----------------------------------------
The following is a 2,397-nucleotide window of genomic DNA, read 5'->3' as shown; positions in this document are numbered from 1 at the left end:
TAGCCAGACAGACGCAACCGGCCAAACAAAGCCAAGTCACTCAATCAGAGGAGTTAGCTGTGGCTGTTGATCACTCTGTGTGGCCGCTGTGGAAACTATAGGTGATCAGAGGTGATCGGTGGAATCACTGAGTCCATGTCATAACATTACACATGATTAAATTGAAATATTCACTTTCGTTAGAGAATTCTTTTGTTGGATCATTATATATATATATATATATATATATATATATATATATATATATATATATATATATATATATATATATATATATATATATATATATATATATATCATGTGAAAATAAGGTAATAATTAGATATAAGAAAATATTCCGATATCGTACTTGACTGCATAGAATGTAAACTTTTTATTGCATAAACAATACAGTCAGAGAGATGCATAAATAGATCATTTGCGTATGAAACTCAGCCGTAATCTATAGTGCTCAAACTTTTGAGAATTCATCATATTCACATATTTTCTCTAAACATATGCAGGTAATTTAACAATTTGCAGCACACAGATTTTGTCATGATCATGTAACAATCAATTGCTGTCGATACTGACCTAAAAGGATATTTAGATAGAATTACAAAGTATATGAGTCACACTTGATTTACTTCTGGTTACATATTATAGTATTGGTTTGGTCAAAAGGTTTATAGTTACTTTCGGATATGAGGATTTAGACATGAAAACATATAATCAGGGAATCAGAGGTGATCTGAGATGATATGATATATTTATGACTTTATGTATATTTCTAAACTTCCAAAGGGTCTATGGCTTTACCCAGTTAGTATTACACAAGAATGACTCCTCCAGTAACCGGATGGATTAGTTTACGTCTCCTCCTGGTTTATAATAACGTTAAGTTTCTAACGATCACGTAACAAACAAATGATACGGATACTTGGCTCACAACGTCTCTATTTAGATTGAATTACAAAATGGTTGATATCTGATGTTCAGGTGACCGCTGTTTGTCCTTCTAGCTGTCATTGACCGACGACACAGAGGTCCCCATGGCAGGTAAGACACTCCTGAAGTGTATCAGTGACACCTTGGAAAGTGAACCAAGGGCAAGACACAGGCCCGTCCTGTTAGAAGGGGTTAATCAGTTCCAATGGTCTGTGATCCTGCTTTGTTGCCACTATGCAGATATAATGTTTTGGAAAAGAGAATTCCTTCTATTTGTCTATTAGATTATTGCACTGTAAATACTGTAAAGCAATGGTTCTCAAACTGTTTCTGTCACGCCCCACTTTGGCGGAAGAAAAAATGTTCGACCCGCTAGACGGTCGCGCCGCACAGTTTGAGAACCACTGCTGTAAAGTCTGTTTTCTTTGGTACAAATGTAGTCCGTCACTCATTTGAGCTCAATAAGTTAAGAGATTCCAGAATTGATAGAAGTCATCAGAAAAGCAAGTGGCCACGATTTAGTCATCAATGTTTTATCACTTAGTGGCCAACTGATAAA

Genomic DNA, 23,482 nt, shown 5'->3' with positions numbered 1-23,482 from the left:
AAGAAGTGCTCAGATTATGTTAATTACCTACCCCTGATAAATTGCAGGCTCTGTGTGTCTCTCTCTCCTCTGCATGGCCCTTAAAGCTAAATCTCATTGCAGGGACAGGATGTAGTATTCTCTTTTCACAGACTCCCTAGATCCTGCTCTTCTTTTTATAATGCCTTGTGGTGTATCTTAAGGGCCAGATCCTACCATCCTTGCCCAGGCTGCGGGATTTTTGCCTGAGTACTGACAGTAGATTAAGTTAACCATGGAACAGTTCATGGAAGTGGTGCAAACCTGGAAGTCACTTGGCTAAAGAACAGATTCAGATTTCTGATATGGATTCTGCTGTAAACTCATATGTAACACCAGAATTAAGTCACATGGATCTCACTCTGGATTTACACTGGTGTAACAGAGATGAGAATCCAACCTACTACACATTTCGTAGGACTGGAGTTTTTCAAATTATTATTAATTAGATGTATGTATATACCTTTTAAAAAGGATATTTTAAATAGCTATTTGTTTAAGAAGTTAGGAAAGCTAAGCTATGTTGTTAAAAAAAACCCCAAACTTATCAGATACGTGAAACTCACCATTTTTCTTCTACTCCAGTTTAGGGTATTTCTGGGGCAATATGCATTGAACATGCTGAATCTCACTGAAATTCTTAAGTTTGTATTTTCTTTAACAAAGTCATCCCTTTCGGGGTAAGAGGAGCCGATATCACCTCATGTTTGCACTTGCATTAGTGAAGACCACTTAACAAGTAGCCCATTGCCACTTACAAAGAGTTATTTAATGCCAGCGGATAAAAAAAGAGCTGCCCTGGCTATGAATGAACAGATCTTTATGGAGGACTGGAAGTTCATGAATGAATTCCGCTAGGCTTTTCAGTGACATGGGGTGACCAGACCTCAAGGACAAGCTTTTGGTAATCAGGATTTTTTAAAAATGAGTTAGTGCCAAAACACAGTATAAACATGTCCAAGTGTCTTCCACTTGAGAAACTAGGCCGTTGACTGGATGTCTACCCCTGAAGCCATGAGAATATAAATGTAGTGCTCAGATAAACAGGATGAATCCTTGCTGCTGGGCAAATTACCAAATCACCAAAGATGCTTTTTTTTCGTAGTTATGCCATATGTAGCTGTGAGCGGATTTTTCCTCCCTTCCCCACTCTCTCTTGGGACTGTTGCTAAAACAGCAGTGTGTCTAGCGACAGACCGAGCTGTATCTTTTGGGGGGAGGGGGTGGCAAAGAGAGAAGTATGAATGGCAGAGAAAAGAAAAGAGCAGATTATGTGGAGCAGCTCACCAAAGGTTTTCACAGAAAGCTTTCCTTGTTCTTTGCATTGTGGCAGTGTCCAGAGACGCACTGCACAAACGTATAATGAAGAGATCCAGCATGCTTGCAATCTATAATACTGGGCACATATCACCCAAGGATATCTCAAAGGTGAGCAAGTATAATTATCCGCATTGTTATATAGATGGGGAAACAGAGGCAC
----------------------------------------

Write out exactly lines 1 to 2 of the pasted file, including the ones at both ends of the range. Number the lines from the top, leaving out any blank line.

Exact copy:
The following is a 2,397-nucleotide window of genomic DNA, read 5'->3' as shown; positions in this document are numbered from 1 at the left end:
TAGCCAGACAGACGCAACCGGCCAAACAAAGCCAAGTCACTCAATCAGAGGAGTTAGCTGTGGCTGTTGATCACTCTGTGTGGCCGCTGTGGAAACTATAGGTGATCAGAGGTGATCGGTGGAATCACTGAGTCCATGTCATAACATTACACATGATTAAATTGAAATATTCACTTTCGTTAGAGAATTCTTTTGTTGGATCATTATATATATATATATATATATATATATATATATATATATATATATATATATATATATATATATATATATATATATATATATATATATATATATCATGTGAAAATAAGGTAATAATTAGATATAAGAAAATATTCCGATATCGTACTTGACTGCATAGAATGTAAACTTTTTATTGCATAAACAATACAGTCAGAGAGATGCATAAATAGATCATTTGCGTATGAAACTCAGCCGTAATCTATAGTGCTCAAACTTTTGAGAATTCATCATATTCACATATTTTCTCTAAACATATGCAGGTAATTTAACAATTTGCAGCACACAGATTTTGTCATGATCATGTAACAATCAATTGCTGTCGATACTGACCTAAAAGGATATTTAGATAGAATTACAAAGTATATGAGTCACACTTGATTTACTTCTGGTTACATATTATAGTATTGGTTTGGTCAAAAGGTTTATAGTTACTTTCGGATATGAGGATTTAGACATGAAAACATATAATCAGGGAATCAGAGGTGATCTGAGATGATATGATATATTTATGACTTTATGTATATTTCTAAACTTCCAAAGGGTCTATGGCTTTACCCAGTTAGTATTACACAAGAATGACTCCTCCAGTAACCGGATGGATTAGTTTACGTCTCCTCCTGGTTTATAATAACGTTAAGTTTCTAACGATCACGTAACAAACAAATGATACGGATACTTGGCTCACAACGTCTCTATTTAGATTGAATTACAAAATGGTTGATATCTGATGTTCAGGTGACCGCTGTTTGTCCTTCTAGCTGTCATTGACCGACGACACAGAGGTCCCCATGGCAGGTAAGACACTCCTGAAGTGTATCAGTGACACCTTGGAAAGTGAACCAAGGGCAAGACACAGGCCCGTCCTGTTAGAAGGGGTTAATCAGTTCCAATGGTCTGTGATCCTGCTTTGTTGCCACTATGCAGATATAATGTTTTGGAAAAGAGAATTCCTTCTATTTGTCTATTAGATTATTGCACTGTAAATACTGTAAAGCAATGGTTCTCAAACTGTTTCTGTCACGCCCCACTTTGGCGGAAGAAAAAATGTTCGACCCGCTAGACGGTCGCGCCGCACAGTTTGAGAACCACTGCTGTAAAGTCTGTTTTCTTTGGTACAAATGTAGTCCGTCACTCATTTGAGCTCAATAAGTTAAGAGATTCCAGAATTGATAGAAGTCATCAGAAAAGCAAGTGGCCACGATTTAGTCATCAATGTTTTATCACTTAGTGGCCAACTGATAAA